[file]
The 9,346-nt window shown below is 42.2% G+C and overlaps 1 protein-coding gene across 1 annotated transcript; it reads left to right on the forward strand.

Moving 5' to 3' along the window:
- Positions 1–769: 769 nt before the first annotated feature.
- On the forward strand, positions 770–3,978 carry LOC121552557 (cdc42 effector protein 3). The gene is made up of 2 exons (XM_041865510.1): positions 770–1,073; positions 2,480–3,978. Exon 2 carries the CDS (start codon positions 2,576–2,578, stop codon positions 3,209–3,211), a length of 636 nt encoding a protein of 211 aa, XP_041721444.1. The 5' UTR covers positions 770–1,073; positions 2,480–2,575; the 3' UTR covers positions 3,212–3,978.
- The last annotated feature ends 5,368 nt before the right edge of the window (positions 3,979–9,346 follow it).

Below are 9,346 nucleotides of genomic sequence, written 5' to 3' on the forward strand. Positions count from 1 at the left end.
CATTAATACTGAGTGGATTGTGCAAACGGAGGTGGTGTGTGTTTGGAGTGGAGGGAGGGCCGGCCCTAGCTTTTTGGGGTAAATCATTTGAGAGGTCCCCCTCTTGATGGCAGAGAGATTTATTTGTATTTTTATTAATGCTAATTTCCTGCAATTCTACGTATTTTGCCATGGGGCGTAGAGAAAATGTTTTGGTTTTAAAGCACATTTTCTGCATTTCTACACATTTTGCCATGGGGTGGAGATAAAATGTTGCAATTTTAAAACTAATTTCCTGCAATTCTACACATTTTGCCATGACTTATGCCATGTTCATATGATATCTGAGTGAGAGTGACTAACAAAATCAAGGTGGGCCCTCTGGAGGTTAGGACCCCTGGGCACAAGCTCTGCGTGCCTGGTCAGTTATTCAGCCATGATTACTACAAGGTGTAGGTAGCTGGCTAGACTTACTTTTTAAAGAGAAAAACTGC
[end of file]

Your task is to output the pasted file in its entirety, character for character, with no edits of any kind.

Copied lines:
The 9,346-nt window shown below is 42.2% G+C and overlaps 1 protein-coding gene across 1 annotated transcript; it reads left to right on the forward strand.

Moving 5' to 3' along the window:
- Positions 1–769: 769 nt before the first annotated feature.
- On the forward strand, positions 770–3,978 carry LOC121552557 (cdc42 effector protein 3). The gene is made up of 2 exons (XM_041865510.1): positions 770–1,073; positions 2,480–3,978. Exon 2 carries the CDS (start codon positions 2,576–2,578, stop codon positions 3,209–3,211), a length of 636 nt encoding a protein of 211 aa, XP_041721444.1. The 5' UTR covers positions 770–1,073; positions 2,480–2,575; the 3' UTR covers positions 3,212–3,978.
- The last annotated feature ends 5,368 nt before the right edge of the window (positions 3,979–9,346 follow it).

Below are 9,346 nucleotides of genomic sequence, written 5' to 3' on the forward strand. Positions count from 1 at the left end.
CATTAATACTGAGTGGATTGTGCAAACGGAGGTGGTGTGTGTTTGGAGTGGAGGGAGGGCCGGCCCTAGCTTTTTGGGGTAAATCATTTGAGAGGTCCCCCTCTTGATGGCAGAGAGATTTATTTGTATTTTTATTAATGCTAATTTCCTGCAATTCTACGTATTTTGCCATGGGGCGTAGAGAAAATGTTTTGGTTTTAAAGCACATTTTCTGCATTTCTACACATTTTGCCATGGGGTGGAGATAAAATGTTGCAATTTTAAAACTAATTTCCTGCAATTCTACACATTTTGCCATGACTTATGCCATGTTCATATGATATCTGAGTGAGAGTGACTAACAAAATCAAGGTGGGCCCTCTGGAGGTTAGGACCCCTGGGCACAAGCTCTGCGTGCCTGGTCAGTTATTCAGCCATGATTACTACAAGGTGTAGGTAGCTGGCTAGACTTACTTTTTAAAGAGAAAAACTGC